Had you taken your Armour before these labs? If so, how long before?
Hi there ~
Yes I had taken my Armour 90mg previous to the labs by about 2 hours?
My labs done in Feb when I didn't take it before the test were just as wacky too....One doc in the office says "Take meds" before lab - the other says "Don't take meds" which is very Bipolar from the same office.
Feb Labs are as follow without Armour that day:
**Same ranges as it is the same lab**
Thank you goolarra for your response. It is SO appreciated!! Any help to not feeling so out of it is appreciated!!
It appears to me that you don't need all the T3 that's in Armour. Had you been on anything else prior to the Armour? Did you convert slowly?
Nothing like a bipolar doctor's office...LOL
While FT3 is the test that correlates best with symptoms, I think that an appropriate balance of FT3 to FT4 is very important. Your FT4 has dropped significantly since your February labs, and it's now on the floor.
Also, have you tried splitting your dose of Armour into two half doses, one first thing in the morning, the other late morning or early afternoon?
Is this a new occurence? You said that you've been hypo for 3 years...was your FT3 always high?
Hi Goolarra ~
Thanks again for your feedback. Yes this is new. I was on Synthroid before I switched to the Armour, but I didn't follow my labs then...But my TSH was always higher - I do know that much, Like in the 3s or 2s, so when I moved out here the doc said she liked the TSH at around 1 and liked the Armour better so I switched.
That FT4 is a bottom feeder now!! That is not right is it? It should be more mid-range?
What do you think? Too much Armour? Back down on it - but then my FT4 is so low, will it drop more? Will I feel worse?
Could it be a Hashi's thing? (Never diagnosed with it but my sis has it)
What are your thoughts? I don't really understand it all. I just know I feel off...and my labs are an oxymoron. My FT3 seems hyper yet my FT4 seems hypo. And I feel like I'm in a slow moving fog....
Duh - Sorry; to clarify, I have been on Armour for the last two years. Synthroid that first year while in Arizona. I am not sure if that doc even did the FTs?
The weird wacky dichotomy labs have been happening since December-ish (I think I do labs every 3 months?)
Yes, the FT4 shouldn't be on the bottom (midrange is the rule of thumb). If it is, when the T3 from your meds desserts you, which it does within several hours, there's nothing there to convert. Do you split?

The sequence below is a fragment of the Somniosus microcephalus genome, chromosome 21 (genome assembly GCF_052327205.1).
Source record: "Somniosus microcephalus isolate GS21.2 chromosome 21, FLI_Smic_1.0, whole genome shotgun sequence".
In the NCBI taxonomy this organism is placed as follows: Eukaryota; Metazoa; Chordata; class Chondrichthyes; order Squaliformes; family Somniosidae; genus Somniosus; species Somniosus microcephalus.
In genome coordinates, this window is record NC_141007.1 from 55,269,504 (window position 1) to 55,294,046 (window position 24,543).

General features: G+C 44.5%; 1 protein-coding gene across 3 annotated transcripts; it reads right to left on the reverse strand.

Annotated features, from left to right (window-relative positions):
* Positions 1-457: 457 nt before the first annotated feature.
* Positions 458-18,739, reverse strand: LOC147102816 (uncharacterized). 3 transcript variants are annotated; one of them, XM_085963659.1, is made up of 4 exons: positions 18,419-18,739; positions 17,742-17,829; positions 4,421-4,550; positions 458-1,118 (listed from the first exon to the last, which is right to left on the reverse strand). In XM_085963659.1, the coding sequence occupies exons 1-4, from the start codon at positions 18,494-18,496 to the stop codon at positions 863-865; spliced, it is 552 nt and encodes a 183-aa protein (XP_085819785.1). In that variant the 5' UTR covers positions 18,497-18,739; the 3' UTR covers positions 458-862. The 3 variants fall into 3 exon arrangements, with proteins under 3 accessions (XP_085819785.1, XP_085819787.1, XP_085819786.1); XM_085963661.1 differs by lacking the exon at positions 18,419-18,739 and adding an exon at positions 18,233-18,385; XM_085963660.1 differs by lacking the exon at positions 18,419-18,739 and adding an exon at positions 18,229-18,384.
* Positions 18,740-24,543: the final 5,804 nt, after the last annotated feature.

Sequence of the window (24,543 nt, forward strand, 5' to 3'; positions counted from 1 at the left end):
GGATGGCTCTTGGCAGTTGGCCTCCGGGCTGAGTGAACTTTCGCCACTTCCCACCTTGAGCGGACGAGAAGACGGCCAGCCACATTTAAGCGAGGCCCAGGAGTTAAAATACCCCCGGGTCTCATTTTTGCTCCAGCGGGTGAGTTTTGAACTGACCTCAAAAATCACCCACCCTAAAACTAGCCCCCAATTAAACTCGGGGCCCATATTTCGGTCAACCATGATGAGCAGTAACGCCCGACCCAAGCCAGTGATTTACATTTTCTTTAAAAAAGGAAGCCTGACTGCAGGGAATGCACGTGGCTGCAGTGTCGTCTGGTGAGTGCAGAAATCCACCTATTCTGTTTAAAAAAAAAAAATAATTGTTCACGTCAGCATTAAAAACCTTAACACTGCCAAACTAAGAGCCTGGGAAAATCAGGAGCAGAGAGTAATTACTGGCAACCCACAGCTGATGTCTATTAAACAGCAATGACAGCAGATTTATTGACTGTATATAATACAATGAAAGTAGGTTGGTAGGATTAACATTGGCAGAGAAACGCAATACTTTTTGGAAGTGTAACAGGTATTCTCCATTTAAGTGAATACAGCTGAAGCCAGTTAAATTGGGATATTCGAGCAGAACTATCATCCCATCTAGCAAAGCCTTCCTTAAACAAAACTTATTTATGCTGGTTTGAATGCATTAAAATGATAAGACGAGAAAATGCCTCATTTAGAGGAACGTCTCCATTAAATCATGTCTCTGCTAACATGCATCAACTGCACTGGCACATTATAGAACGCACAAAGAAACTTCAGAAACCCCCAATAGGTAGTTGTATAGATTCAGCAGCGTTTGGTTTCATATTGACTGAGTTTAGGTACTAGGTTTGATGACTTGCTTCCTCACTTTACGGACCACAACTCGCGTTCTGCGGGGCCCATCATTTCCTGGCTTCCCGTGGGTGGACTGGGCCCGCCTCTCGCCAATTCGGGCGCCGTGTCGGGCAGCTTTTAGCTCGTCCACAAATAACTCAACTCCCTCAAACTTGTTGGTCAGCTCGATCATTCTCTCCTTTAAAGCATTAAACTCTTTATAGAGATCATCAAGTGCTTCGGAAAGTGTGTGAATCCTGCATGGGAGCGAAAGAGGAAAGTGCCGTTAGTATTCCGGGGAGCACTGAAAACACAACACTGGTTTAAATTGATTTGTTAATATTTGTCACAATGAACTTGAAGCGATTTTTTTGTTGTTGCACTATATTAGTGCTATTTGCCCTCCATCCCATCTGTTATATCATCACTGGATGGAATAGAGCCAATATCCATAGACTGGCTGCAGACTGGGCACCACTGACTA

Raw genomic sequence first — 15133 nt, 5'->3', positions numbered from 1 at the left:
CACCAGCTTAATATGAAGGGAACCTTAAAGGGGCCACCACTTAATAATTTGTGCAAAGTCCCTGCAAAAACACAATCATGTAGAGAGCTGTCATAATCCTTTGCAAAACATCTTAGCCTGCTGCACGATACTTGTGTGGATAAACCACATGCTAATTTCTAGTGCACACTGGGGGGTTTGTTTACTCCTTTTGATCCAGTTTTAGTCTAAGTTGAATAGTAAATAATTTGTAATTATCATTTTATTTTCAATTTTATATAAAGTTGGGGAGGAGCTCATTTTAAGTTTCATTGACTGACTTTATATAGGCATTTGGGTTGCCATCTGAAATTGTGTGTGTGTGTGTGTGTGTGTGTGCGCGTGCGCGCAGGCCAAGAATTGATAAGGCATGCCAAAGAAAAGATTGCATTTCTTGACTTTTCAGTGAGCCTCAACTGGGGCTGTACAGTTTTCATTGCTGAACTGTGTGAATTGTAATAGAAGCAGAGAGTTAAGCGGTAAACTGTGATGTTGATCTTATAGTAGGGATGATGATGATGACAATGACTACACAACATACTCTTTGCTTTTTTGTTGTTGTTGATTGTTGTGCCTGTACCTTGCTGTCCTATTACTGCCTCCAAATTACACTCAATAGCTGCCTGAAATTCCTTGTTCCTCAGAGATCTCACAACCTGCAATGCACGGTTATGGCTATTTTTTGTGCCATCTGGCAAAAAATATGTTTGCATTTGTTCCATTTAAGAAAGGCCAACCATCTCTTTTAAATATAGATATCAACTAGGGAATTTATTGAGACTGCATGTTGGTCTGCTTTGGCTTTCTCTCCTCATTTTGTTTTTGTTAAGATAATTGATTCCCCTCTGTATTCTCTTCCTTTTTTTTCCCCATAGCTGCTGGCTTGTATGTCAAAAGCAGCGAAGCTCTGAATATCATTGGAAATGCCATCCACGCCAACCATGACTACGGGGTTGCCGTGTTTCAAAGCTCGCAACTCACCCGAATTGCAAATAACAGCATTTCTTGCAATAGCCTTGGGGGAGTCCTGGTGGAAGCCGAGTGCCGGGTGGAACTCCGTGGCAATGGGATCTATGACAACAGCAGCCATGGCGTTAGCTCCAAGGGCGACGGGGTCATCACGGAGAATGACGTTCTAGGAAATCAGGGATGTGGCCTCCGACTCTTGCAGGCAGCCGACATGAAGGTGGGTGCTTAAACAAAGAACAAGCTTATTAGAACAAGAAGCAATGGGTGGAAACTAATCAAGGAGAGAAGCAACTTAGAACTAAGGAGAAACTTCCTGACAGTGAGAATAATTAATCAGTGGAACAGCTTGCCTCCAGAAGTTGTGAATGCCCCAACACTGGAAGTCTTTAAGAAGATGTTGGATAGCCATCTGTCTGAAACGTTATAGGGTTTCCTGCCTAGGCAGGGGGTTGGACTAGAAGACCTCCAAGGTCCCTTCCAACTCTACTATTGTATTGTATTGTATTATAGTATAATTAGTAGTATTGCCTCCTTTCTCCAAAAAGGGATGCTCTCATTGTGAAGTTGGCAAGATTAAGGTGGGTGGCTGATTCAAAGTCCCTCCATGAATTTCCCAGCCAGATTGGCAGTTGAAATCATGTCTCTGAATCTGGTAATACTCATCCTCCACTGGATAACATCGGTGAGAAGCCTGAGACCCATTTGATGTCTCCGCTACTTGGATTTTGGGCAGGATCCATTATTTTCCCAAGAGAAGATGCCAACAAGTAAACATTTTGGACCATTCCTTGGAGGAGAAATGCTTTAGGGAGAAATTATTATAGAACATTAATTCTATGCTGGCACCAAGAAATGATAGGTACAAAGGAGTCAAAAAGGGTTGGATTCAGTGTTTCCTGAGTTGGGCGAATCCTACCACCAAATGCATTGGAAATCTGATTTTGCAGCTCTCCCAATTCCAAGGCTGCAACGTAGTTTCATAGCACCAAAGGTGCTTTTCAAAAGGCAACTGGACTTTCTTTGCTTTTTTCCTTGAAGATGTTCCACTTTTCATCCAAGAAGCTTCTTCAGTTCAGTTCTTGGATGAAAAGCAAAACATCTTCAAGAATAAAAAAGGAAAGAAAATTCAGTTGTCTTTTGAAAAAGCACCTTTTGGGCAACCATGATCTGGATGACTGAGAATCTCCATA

TSH is a terrible indicator of thyroid status. Meds with T3 in them frequently suppress TSH, but that's meaningless. You have to look at FT3 and FT4 and discount TSH as much as possible when it doesn't agree.
I wouldn't necessarily back down on the Armour. That would lower both your FT3 and FT4, and we don't want your FT4 going down. I think you have two alternatives: add some synthetic T4 to your regimen to bring your FT4 up a bit (you might have to lower Armour a bit to accomodate this) or switch to a T4-only med again. Did you do okay on Synthroid when you were on that?
Auotimmune diseases tend to run in families. TPOab and TGab tests would confirm or rule out Hashi's. But, no, I don't think this is a Hashi's thing. However, it's always goot to know.
Anything at all you can think of that changed in December-ish (or somewhat before)? New meds/supplements, discontinuing meds/ supplements, changes in general health/stress level, weight/diet changes, anything (even if it appears insignificant)?
Hi goolarra ~
I think I did okay on Synthroid - but not great. With that said, I wouldn't object to adding a T4 to the mix, but probably wouldn't change altogether.
Well, I ramped up my workouts because I wasn't seeing any changes, so I increased intensity.
I started to feel depressed, so emotionally I have been feeling down since then...but I thought it was hormones.
My TSH had gone up so my MD added a small 15mh to the mix and I tried it for a month until I saw the labs showing my high FT3..then I backed off back down to 90mg.
I also felt a few palpitations which is also why I backed off the additional 15mg.
That is about it, nothing really significant. My supplements have stayed the same, B12, Bcomplex, Vit D, Multivitamin, Magnesium, Calcium all taken at least 1 hour after medication.
So do these labs mean I am hyper? Or still hypo? That's the part I don't understand.
I will try your idea of splitting. I have never done that before. I wasn't sure how to do so as I will have food on my stomach from eating throughout the day....But I will try to take my morning one on an empty stomach and then take the other half an hour before lunch?
Thank you again - Just not understanding what the labs mean since discounting the TSH shows me at both hypo and hyper?
I so appreciate you and all of your feedback. Very much!! Thank you for your kindness!!
Ramping up your workouts could have affected how well you convert, although I do think the ramping would have to have been fairly significant.
It's hard to classify you as hypo or hyper. Usually, FT3 is the test that correlates best with symptoms. So, on the basis of that, we'd say you were hyper. However, FT4 can't be totally ignored. The balance between the two is key to feeling well. What often happens when FT3 is high is that you feel hyper (or maybe just "normal") for a short time until the T3 wears off. Then, when your body is dependent on conversion, there's nothing there to convert, so you feel hypo.